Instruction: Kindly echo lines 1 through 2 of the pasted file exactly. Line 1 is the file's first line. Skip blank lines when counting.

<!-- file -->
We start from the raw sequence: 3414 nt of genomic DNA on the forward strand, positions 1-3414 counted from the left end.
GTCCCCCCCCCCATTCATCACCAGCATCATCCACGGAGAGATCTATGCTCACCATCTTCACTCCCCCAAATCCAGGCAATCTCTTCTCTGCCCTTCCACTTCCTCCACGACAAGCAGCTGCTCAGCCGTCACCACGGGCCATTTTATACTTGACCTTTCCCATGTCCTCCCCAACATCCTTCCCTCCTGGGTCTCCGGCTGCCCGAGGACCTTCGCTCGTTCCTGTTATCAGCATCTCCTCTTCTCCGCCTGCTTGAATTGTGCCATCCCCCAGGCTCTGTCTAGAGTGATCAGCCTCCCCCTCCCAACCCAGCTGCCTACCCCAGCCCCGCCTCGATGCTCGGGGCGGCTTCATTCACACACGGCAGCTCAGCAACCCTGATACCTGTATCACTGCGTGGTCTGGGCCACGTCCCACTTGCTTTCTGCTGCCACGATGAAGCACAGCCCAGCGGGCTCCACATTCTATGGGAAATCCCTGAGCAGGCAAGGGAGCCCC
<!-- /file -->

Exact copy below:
We start from the raw sequence: 3414 nt of genomic DNA on the forward strand, positions 1-3414 counted from the left end.
GTCCCCCCCCCCATTCATCACCAGCATCATCCACGGAGAGATCTATGCTCACCATCTTCACTCCCCCAAATCCAGGCAATCTCTTCTCTGCCCTTCCACTTCCTCCACGACAAGCAGCTGCTCAGCCGTCACCACGGGCCATTTTATACTTGACCTTTCCCATGTCCTCCCCAACATCCTTCCCTCCTGGGTCTCCGGCTGCCCGAGGACCTTCGCTCGTTCCTGTTATCAGCATCTCCTCTTCTCCGCCTGCTTGAATTGTGCCATCCCCCAGGCTCTGTCTAGAGTGATCAGCCTCCCCCTCCCAACCCAGCTGCCTACCCCAGCCCCGCCTCGATGCTCGGGGCGGCTTCATTCACACACGGCAGCTCAGCAACCCTGATACCTGTATCACTGCGTGGTCTGGGCCACGTCCCACTTGCTTTCTGCTGCCACGATGAAGCACAGCCCAGCGGGCTCCACATTCTATGGGAAATCCCTGAGCAGGCAAGGGAGCCCC